Consumerism and Ecclesial Relativism
In Evangelical culture it is now entirely normal and even expected to engage in what has come to be called church-shopping. One visits various churches and determines which best suits what one is looking for. One might consider the kind of community they offer, the child care, the quality of the preaching and music, the driving distance, the opportunities for one to contribute with one's own talents, whether they have home groups, etc. One weighs all the various factors and tries to decide which church best matches what one (and one's family) are looking for.
I want to point out an unconscious assumption that underlies this practice. This practice presumes that none of the churches is the true Church. If one of the churches is the true Church, and the others are mere imitations (to some degree or other), then none of those other features (e.g. quality of preaching, music, child care, etc.) is relevant in determining where to be on Sunday morning. Only if there is no true Church do the other features become criteria. In short, only if there is no true Church does "church-shopping" become an option. Even the quest to find the true Church is entirely distinct from "church-shopping", because the criteria identifying the true Church are not the criteria examined when one engages in "church-shopping". The former are historical, substantial, theological, objective, and ecclesiological; the latter are practical, unsubstantial, experiential, individualistic, and subjective.
So the person engaged in "church-shopping" has adopted the relativistic assumption that there is no true Church, and therefore that one should simply find the church that best fits his own personal needs and tastes. In the proper order of inquiry, however, one can engage in church-shopping only after one has *established* that there is no true Church. But the relativism underlying the practice of church-shopping is simply assumed, never established. So the proper response to the church-shopper is to ask him why he believes that there is no true Church, or whether he has shown definitively that there is no true Church.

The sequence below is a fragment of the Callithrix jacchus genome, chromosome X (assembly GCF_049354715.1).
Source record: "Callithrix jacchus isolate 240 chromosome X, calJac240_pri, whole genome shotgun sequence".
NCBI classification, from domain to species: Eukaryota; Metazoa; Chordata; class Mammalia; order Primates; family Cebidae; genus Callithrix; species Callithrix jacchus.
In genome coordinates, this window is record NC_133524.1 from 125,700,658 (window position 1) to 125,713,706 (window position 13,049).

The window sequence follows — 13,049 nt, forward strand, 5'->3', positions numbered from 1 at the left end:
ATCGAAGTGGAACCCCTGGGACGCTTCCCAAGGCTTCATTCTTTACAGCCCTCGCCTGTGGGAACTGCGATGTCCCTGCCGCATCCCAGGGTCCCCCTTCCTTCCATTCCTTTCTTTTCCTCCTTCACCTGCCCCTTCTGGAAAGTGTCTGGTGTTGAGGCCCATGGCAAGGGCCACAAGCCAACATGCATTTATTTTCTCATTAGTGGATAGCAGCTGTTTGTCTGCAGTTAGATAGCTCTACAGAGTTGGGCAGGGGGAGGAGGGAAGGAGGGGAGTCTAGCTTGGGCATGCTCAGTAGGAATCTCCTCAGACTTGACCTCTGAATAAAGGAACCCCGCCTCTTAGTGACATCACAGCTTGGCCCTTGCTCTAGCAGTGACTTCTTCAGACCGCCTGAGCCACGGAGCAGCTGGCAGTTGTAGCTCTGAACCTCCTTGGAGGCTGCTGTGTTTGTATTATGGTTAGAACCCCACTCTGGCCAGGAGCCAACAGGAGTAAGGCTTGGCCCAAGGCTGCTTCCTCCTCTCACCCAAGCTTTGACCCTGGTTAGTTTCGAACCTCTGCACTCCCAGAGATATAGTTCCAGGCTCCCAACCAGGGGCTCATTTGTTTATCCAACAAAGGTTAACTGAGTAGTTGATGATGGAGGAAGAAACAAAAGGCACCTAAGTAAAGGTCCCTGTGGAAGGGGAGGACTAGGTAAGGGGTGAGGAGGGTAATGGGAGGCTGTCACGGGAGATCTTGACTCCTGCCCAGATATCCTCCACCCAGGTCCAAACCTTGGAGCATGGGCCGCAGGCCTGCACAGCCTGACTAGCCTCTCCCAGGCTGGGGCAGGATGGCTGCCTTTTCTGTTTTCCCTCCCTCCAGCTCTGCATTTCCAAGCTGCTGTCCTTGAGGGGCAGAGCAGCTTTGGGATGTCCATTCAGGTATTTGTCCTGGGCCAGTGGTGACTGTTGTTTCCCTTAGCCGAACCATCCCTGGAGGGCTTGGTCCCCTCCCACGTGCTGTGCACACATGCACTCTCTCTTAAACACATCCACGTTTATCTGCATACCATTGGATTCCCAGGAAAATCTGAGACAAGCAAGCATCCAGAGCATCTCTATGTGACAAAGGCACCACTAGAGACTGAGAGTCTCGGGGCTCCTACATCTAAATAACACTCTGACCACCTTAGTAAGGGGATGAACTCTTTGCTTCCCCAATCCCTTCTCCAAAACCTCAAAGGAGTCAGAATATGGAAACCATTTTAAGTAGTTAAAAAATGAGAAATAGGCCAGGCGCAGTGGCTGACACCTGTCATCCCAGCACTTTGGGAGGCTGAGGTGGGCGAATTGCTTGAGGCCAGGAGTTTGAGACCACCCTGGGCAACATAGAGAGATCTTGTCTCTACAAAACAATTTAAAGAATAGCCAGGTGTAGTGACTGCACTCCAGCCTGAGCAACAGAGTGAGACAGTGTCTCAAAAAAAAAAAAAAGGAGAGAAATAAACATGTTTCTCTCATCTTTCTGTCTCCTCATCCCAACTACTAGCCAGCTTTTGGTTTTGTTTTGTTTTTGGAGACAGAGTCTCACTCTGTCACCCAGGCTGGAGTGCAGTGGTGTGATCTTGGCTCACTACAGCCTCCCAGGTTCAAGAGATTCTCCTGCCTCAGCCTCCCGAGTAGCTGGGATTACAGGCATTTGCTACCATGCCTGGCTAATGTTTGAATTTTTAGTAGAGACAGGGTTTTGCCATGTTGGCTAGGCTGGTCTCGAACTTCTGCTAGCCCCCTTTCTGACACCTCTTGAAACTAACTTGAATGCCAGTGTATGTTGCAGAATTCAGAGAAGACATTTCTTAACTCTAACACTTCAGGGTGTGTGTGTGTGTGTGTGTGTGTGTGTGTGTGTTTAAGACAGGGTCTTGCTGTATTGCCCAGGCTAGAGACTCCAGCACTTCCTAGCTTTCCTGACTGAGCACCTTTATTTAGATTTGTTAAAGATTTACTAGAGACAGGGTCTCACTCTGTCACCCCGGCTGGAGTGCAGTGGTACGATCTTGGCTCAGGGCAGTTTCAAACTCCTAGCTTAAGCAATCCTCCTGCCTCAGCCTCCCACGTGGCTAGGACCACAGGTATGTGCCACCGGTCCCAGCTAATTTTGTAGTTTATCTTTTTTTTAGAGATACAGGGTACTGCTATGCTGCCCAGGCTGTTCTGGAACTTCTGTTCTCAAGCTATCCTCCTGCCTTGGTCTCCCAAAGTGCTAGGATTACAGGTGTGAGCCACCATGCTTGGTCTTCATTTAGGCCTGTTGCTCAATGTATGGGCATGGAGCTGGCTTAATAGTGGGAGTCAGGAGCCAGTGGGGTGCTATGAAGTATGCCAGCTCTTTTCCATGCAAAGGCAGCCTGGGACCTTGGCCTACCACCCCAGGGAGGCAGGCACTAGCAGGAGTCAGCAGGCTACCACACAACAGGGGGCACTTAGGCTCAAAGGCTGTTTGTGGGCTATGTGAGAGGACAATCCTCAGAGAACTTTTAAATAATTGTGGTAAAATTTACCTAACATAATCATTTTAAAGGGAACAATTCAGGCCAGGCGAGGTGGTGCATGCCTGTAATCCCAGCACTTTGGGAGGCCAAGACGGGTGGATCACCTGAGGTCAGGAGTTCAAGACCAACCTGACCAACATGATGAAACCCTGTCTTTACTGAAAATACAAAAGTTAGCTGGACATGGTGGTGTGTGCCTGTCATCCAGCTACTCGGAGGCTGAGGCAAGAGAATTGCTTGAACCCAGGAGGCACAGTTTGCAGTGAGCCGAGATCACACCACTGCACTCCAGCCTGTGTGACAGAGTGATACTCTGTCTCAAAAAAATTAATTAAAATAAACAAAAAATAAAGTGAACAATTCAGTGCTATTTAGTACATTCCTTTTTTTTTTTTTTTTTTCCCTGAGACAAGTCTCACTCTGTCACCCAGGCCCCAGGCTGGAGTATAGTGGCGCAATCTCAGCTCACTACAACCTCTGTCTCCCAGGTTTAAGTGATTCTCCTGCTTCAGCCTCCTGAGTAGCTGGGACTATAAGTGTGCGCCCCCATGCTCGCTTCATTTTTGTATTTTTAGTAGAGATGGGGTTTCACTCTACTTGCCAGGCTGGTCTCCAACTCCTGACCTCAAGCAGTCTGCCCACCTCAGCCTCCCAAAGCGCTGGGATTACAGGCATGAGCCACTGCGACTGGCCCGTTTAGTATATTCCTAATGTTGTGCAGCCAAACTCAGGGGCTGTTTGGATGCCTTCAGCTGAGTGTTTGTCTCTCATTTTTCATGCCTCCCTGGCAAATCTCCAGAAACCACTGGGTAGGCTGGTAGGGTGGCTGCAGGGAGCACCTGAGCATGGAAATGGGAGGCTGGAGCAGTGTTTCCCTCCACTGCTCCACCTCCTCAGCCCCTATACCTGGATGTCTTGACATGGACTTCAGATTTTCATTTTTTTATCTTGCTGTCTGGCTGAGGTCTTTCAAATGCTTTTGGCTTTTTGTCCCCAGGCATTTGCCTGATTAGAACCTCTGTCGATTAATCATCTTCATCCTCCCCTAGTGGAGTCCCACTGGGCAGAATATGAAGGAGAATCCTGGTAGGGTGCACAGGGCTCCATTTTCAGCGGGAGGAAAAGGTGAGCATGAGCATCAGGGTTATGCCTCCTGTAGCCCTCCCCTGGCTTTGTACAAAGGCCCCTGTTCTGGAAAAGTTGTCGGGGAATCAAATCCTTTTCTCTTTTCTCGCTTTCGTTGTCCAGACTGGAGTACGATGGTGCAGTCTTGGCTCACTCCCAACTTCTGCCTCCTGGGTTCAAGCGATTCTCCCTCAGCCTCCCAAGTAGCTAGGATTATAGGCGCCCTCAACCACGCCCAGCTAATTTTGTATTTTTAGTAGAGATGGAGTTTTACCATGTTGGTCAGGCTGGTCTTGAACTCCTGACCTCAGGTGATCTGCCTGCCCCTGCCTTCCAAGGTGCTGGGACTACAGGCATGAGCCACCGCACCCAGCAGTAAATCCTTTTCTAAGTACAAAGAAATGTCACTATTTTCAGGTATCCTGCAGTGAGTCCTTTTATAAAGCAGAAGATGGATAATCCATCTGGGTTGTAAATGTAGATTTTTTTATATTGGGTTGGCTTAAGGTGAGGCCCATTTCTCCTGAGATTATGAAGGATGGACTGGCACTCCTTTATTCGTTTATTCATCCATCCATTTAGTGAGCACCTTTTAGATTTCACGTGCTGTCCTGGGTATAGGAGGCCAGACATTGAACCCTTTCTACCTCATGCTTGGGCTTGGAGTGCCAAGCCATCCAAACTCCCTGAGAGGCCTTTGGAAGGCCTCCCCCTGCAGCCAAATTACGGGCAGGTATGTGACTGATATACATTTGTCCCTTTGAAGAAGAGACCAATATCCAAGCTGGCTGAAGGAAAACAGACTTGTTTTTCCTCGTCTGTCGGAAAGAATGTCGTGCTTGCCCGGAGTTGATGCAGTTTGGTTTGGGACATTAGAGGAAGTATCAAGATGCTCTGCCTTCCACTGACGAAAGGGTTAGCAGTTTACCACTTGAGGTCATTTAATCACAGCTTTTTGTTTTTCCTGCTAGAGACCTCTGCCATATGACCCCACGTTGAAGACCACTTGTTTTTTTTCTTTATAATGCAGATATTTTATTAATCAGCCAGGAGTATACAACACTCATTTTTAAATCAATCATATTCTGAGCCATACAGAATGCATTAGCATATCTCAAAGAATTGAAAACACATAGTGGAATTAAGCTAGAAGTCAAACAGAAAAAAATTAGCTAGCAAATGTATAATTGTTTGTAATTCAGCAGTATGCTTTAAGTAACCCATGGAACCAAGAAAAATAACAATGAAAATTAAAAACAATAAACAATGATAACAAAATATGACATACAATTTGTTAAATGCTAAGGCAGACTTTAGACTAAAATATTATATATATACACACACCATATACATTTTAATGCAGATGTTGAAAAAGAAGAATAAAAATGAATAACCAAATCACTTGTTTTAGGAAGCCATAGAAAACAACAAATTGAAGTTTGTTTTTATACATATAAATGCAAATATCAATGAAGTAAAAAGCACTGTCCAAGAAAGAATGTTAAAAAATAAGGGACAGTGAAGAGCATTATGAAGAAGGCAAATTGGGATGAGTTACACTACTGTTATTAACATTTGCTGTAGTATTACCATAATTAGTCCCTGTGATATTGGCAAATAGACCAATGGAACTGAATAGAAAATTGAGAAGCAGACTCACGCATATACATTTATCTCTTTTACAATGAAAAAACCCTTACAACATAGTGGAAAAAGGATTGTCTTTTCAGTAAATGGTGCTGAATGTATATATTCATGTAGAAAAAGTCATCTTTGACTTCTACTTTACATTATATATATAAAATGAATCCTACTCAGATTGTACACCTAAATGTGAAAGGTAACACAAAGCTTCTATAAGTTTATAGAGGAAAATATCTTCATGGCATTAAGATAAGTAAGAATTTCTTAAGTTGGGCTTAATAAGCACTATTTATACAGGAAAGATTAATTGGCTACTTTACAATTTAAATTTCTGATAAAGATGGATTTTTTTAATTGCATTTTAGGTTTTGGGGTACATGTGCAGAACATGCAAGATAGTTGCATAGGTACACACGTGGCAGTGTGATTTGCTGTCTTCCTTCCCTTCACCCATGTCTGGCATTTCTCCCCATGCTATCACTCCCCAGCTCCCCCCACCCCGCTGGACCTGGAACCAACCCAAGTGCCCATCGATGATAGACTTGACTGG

Church-shoppers treat Catholics as if Catholics are church-shoppers, as if the Catholic is a Catholic only because the Catholic finds the Catholic Church most satisfying to his personal needs and tastes, and not because the Catholic believes the Catholic Church to be the one, holy, catholic and apostolic Church founded by Christ. The church-shopper is not trying to be rude or offensive; he simply has no concept of "the true Church". When the church-shopper discovers in dialogue that the Catholic is a Catholic, the church-shopper typically responds with sentences filled with the words 'you' and 'I'. "Oh, that's great for you. I'm glad you found a place that you like. I went to a Catholic service once, and it just wasn't my style." At that point in the conversation the Catholic is thinking, "Place that I like? Huh? That has nothing to do with why I am a Catholic. Wasn't your style? Huh? That has nothing to do with whether the Catholic Church is the one true Church that Christ founded." The two persons are in entirely different conceptual worlds.
At that point in the conversation, the Catholic can either point out the conceptual chasm between the church-shopper and himself, or he can just nod and go on. The latter option is so much easier, because showing the church-shopper the conceptual chasm usually takes much more than a casual conversation; it requires a paradigm shift. And a simple comment like "No, I am a Catholic because I believe the Catholic Church is the one true Church that Christ founded" will come across as arrogant to the church-shopper, as truth claims in general come across to relativists. But we have an obligation for the sake of the Truth to help the relativists out of their error. The Church is not a commodity, nor a man-made artifact suited to the various tastes of men, nor made to order for us. The Church is a divine institution given to us by Christ; it is the mystical Body of Christ Himself. The Church calls us to conform to it, not the other way around. As I wrote elsewhere:
"One final thought. One comes to the Church just as one comes to the Apostles, and just as one comes to Christ. Not with lists of requirements and demands that must be met before one will enter and submit. That approach reminds us of some of the 'ghosts' in Lewis's The Great Divorce. Whatever it is that must conform to one's own judgments before one will submit to it, is something man-made, something beneath and below us. The Church is not only made by God, but more importantly, she is joined to God as His mystical body. She is divine. And for that reason one should expect to find that some of her teachings and practices do not align with one's own opinions regarding what the Church should be like. One should expect to have to conform oneself to her, not the other way around."